EDUCATION COMMITTEE HOLDS HOUSTON HEARING ON SCHOOL CHOICE
The Senate Education Committee heard testimony in Houston on Friday, October 13 regarding the feasibility, success and fairness of programs that allow parents to send their children to a school of their choice. School choice programs typically allow parents to choose a different public or private school for their children by subsidizing tuition costs from state money.
David Rowland, an attorney with the Institute of Justice, testified as to the legal precedents set in other states regarding school choice programs. He said that a 2002 decision by the U.S. Supreme Court ruled that choice programs that use state money do not necessarily violate the establishment clause of the U.S. Constitution, provided that private schools in such programs are religiously neutral and offer religious instruction only as part of curriculum. Rowland added that the school choice issue has yet to come before Texas state courts, but there are certain provisions in the Texas Constitution, including barring the use of state money for religious purposes, that could present an obstacle to future state school choice programs.
Dr. Patrick Wolf, a researcher from the University of Arkansas on the issue of school choice programs, presented several benefits of school choice programs used in other states. There are now at least 10 states that offer choice programs to parents. All of these programs are aimed at at-risk student populations, and the programs tend to increase graduation rates, especially among minority or low-income student groups. Parents with children in school choice programs report higher satisfaction with their children's education than other parents. Wolf also said that when faced with competition from private or charter schools, that local public schools tend to increase education quality.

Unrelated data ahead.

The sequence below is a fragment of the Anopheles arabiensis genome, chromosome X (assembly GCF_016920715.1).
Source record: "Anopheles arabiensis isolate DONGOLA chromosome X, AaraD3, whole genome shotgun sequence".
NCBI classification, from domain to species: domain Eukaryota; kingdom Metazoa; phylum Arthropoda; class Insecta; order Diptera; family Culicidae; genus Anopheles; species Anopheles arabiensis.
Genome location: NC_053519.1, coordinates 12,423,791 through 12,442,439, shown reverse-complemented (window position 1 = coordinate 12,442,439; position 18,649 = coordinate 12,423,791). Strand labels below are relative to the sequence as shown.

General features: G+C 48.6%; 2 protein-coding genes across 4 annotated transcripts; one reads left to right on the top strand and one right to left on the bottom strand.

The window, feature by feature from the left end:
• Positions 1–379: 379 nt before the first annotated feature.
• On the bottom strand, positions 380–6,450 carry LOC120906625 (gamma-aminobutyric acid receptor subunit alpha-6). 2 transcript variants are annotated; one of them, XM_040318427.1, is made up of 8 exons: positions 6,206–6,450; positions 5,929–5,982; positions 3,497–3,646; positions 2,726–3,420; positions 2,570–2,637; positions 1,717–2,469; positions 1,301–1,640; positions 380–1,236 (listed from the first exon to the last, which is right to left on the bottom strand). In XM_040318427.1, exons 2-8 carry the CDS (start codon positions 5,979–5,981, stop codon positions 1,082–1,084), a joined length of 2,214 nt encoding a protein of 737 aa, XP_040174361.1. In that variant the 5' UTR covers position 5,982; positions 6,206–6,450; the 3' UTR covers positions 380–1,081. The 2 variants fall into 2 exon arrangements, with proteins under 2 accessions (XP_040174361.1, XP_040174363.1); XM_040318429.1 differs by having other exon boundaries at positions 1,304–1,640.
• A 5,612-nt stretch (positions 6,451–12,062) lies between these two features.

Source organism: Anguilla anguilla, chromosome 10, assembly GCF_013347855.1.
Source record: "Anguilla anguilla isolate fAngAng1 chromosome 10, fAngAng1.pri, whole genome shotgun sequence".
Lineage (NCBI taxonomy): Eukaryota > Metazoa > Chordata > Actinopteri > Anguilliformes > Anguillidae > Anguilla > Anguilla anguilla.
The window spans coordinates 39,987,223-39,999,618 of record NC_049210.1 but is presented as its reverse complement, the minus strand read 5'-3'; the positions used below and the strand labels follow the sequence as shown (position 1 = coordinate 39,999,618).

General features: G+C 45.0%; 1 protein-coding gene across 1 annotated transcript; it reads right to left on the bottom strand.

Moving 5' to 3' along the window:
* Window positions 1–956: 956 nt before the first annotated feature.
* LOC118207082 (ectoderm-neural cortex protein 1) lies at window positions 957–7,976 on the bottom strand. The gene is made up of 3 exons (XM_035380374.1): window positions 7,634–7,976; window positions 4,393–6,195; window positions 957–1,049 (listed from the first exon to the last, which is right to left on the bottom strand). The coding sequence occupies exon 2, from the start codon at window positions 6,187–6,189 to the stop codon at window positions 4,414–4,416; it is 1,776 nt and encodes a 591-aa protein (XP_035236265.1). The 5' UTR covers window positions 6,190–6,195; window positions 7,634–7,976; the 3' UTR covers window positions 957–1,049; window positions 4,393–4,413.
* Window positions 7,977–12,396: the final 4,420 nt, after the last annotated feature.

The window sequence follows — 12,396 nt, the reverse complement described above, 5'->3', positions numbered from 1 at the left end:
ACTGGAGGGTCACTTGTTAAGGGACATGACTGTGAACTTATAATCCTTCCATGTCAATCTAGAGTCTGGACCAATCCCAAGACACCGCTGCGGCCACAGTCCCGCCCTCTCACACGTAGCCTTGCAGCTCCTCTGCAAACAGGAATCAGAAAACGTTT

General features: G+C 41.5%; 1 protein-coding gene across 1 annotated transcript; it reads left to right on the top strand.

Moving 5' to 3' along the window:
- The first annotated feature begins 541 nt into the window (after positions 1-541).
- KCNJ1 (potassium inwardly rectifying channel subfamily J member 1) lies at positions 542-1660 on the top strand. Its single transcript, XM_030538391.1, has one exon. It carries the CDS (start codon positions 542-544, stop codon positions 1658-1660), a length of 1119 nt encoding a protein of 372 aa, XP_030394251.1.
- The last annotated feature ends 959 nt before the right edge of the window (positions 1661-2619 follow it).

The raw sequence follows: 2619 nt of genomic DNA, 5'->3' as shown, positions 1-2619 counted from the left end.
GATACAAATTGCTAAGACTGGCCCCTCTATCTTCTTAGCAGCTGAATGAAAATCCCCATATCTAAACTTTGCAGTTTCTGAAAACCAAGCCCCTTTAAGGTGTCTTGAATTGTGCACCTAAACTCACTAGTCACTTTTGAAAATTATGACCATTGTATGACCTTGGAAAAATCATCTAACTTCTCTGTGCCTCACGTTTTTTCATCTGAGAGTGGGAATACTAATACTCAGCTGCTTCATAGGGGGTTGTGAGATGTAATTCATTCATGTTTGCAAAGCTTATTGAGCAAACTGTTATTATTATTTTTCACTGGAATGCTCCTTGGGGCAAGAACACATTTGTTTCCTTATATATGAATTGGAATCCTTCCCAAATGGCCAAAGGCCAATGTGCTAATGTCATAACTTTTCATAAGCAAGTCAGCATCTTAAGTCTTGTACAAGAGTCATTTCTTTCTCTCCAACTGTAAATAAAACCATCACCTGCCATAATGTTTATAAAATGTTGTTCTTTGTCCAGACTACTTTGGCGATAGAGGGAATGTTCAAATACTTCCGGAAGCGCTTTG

Kathy Miller, president of the Texas Freedom Network, testified that school choice programs can take desperately needed resources from struggling public schools and put more money in wealthy private schools. She also expressed concern about the lack of accountability and transparency for private schools that take state money. Miller also questioned the validity of data showing higher rates of success for school choice programs, saying private schools "cherry-pick" only the best students from public schools. She pointed to a 2006 study from the U.S. Department of Education showing no difference in success rates for private and public school students when the data is normalized for socio-economic factors.
There is no current legislation for a school choice or voucher program pending, but recommendations from experts testifying at Friday's hearing could be used to craft a bill for the upcoming regular session. Future legislation could encompass not only school choice programs, but also administrative changes to the state's charter school program. The Senate Education committee has scheduled a joint hearing with the Senate Finance committee in Austin on Tuesday, October 17th.